I am running a simulated RV64GC core in QEMU and am trying to better understand the virtual memory subsystem and address translation process in RISC-V. My simulated system runs with OpenSBI, the Linux Kernal v5.5, and a minimal rootfs.
In QEMU debug traces, I see that sometimes (most commonly with ecalls) control is passed to the SBI and the addresses change from kernel (virtual?) addresses with an offset of 0xffffffe000000000 into something that looks like real, physical, addresses in RAM. For example,
0xffffffe00003a192: 00000073 ecall
0x0000000080004844: 00093603 ld a2,0(s2)
0x0000000080004848: 4785 addi a5,zero,1
0x000000008000484a: 00a797b3 sll a5,a5,a0
In the RISC-V privileged specification version 1.11, section 4.1.12, the satp CSR (control and state register) is defined to have a MODE field that determines address translation designation. A MODE of 0 means that translation is bare (addresses are considered physical), a MODE of 8 or 9 requires Sv39 or Sv48 page-based virtual addressing, respectively, and any other MODE values are reserved.
Now, both the RISC-V privileged and unprivileged specifications don't seem to mention when satp may be changed (other than with csrrw), so this leads me to the following questions:
When control is handed to the SBI (as with the ecall above), does the satp MODE change to 0? If yes, does this mean the satp mode should be reset on a u/s/mret instruction? Are there other instances (other than csrrw) where satp is supposed to change?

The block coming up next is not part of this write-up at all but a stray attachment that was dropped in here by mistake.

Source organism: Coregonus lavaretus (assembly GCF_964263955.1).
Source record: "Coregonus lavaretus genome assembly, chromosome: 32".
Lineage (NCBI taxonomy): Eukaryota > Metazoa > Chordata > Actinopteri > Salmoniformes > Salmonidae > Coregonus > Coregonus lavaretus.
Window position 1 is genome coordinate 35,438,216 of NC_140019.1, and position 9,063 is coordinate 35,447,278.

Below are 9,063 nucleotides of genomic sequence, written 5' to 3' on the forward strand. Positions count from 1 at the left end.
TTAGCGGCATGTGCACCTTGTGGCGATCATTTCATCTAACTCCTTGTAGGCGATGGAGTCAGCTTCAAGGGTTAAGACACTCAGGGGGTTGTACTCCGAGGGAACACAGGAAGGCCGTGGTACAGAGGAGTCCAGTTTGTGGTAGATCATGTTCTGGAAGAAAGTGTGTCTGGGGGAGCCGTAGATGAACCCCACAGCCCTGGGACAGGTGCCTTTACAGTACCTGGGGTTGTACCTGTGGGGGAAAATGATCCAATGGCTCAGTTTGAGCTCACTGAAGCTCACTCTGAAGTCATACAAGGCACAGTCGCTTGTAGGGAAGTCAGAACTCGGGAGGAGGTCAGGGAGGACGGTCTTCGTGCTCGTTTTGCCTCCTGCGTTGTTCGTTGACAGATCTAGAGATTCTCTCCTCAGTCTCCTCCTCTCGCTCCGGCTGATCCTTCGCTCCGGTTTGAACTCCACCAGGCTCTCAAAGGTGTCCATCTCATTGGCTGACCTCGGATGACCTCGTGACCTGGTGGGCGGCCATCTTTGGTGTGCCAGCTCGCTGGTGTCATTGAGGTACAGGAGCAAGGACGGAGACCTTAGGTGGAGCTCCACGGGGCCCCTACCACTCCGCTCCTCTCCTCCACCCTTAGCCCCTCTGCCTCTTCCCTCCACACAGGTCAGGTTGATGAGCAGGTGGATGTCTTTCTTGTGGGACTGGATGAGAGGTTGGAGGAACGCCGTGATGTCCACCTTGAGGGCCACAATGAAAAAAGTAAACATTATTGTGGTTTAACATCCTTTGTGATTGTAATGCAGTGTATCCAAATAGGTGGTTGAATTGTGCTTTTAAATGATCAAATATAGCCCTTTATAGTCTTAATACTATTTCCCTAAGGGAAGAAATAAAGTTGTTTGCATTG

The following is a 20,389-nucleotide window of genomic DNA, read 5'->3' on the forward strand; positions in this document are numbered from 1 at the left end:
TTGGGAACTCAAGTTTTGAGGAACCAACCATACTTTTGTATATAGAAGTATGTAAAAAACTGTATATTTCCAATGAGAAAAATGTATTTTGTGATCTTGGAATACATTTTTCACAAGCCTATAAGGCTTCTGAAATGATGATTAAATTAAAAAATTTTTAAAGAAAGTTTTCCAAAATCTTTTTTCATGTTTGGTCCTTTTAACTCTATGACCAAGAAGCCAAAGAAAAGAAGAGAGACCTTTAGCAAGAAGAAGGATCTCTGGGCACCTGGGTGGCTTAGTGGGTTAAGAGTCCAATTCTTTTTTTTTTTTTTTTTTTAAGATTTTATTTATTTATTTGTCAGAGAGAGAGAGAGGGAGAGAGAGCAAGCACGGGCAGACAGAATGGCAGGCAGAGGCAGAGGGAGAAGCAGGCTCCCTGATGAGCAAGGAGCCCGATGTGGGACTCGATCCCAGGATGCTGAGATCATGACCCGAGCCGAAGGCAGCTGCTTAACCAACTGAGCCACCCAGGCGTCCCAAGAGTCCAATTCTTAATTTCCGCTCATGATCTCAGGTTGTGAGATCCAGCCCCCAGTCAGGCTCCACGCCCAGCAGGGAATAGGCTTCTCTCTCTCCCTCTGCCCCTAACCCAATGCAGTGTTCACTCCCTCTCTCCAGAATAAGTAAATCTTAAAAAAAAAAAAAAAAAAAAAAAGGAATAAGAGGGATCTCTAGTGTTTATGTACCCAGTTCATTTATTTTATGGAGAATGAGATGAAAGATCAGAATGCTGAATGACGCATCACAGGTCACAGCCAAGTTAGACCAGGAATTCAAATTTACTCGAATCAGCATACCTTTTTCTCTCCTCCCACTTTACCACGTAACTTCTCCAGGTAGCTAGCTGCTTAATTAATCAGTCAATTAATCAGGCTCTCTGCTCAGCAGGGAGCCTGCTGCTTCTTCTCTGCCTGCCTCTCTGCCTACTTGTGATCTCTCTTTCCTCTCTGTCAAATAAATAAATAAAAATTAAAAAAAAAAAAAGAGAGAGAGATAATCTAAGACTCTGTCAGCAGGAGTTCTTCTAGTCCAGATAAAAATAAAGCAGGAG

If not, is there some other mechanism by which the addresses are interpreted and designated as physical? Or are the addresses (the 0x80XXXXXX addresses above) instead considered virtual and should go through the usual virtual address translation process (as outlined in section 4.3.2 of the RISC-V privileged specification)? If this is the case, when are page table entries created for this?
The memory model of RISC-V works in the following way:
M mode has its own memory protection system described under section 3.6 of privileged specifications called PMP (physical memory protection). This is to impose memory protection on lower privilege levels and also M mode itself (if lock bit is used). There is no virtual memory system in M mode.
Now in the S mode, it has page based virtual memory system that S mode can use to set virtual to physical address mapping and also to impose memory restrictions on S mode itself and also U mode.
So each privilege level has control on its own resources and the resources below it but never on the resources of the privilege level above it. This is how things work.
M mode can control memory accessible by M, S and U modes, and S mode can control memory view (virtual memory) and accessibility of S and U modes but not M mode. So satp mode never even changes when moving to M mode. As the mapping pointed by it is never even applicable to M mode (except the mstatus.MPRV bit is set). It has its on memory protection unit.
This would be huge security hole if lower privilege levels could impose memory restrictions on higher privilege levels.